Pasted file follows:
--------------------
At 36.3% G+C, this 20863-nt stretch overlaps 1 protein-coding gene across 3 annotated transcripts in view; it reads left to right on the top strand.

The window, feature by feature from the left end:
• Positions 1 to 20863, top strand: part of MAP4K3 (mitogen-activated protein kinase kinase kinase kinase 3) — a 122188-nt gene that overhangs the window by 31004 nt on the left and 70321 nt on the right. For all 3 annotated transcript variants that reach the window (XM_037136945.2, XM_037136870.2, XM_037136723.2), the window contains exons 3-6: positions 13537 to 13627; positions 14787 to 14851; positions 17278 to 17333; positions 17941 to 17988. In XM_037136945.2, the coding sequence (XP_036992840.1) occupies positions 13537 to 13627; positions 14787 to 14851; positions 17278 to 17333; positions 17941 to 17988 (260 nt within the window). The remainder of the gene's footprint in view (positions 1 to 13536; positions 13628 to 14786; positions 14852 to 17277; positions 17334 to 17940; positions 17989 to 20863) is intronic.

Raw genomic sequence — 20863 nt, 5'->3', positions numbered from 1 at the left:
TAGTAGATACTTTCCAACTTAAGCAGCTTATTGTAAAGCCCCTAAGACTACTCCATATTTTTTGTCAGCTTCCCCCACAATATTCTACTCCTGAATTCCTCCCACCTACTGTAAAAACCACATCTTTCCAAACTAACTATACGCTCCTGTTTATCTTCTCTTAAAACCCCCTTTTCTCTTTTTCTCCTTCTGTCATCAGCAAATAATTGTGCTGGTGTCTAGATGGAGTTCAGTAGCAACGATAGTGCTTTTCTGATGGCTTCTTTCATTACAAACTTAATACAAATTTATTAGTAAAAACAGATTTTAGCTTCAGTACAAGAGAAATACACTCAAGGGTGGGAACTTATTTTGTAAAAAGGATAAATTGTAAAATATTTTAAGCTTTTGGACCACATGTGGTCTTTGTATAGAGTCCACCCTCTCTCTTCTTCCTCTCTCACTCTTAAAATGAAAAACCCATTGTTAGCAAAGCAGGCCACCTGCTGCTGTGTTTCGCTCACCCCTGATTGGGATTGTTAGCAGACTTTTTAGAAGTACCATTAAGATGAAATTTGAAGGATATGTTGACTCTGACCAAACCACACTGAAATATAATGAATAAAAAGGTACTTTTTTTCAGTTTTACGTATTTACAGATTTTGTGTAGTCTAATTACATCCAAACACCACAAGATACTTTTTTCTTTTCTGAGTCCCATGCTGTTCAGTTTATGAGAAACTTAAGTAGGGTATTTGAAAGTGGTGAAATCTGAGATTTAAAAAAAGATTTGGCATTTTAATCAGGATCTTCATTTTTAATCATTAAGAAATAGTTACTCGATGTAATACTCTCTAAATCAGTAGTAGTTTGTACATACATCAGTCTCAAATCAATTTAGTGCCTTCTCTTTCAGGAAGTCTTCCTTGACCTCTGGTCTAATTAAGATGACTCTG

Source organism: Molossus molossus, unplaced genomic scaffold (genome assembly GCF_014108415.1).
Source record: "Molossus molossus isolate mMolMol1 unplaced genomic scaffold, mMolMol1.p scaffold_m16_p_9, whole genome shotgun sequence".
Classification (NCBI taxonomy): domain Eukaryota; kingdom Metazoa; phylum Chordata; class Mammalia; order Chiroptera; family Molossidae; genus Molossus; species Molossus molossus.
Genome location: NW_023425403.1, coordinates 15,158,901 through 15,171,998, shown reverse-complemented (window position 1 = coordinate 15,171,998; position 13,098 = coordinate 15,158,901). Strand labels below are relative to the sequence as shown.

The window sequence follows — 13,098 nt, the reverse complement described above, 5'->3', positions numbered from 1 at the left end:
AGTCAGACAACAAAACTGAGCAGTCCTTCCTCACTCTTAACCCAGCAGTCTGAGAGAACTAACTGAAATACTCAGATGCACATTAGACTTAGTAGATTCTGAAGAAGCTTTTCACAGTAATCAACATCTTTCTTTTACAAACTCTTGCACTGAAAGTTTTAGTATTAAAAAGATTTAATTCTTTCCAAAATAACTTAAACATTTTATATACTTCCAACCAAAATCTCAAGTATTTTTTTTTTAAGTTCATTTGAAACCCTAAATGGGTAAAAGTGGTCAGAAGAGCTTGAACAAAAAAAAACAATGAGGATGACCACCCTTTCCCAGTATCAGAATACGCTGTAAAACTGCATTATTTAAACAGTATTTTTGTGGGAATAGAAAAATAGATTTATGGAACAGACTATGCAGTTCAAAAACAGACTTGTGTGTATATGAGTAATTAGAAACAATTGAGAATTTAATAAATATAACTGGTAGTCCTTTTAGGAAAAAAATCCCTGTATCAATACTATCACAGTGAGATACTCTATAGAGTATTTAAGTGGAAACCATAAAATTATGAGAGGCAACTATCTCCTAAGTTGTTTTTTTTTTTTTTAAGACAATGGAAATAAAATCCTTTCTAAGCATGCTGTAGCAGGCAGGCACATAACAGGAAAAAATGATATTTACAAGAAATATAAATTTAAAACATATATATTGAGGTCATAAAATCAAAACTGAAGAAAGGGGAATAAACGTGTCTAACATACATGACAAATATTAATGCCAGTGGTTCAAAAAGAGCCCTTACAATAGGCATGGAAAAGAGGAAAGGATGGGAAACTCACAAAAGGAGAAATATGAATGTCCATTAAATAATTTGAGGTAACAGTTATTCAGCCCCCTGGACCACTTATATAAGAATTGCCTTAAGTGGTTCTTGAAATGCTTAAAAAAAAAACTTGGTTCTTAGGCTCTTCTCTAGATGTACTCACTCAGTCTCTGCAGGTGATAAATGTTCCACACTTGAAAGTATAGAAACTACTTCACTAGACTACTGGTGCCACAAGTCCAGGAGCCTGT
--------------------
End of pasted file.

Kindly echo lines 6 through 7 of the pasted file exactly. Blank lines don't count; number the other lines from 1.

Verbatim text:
Source organism: Molossus molossus, unplaced genomic scaffold (genome assembly GCF_014108415.1).
Source record: "Molossus molossus isolate mMolMol1 unplaced genomic scaffold, mMolMol1.p scaffold_m16_p_9, whole genome shotgun sequence".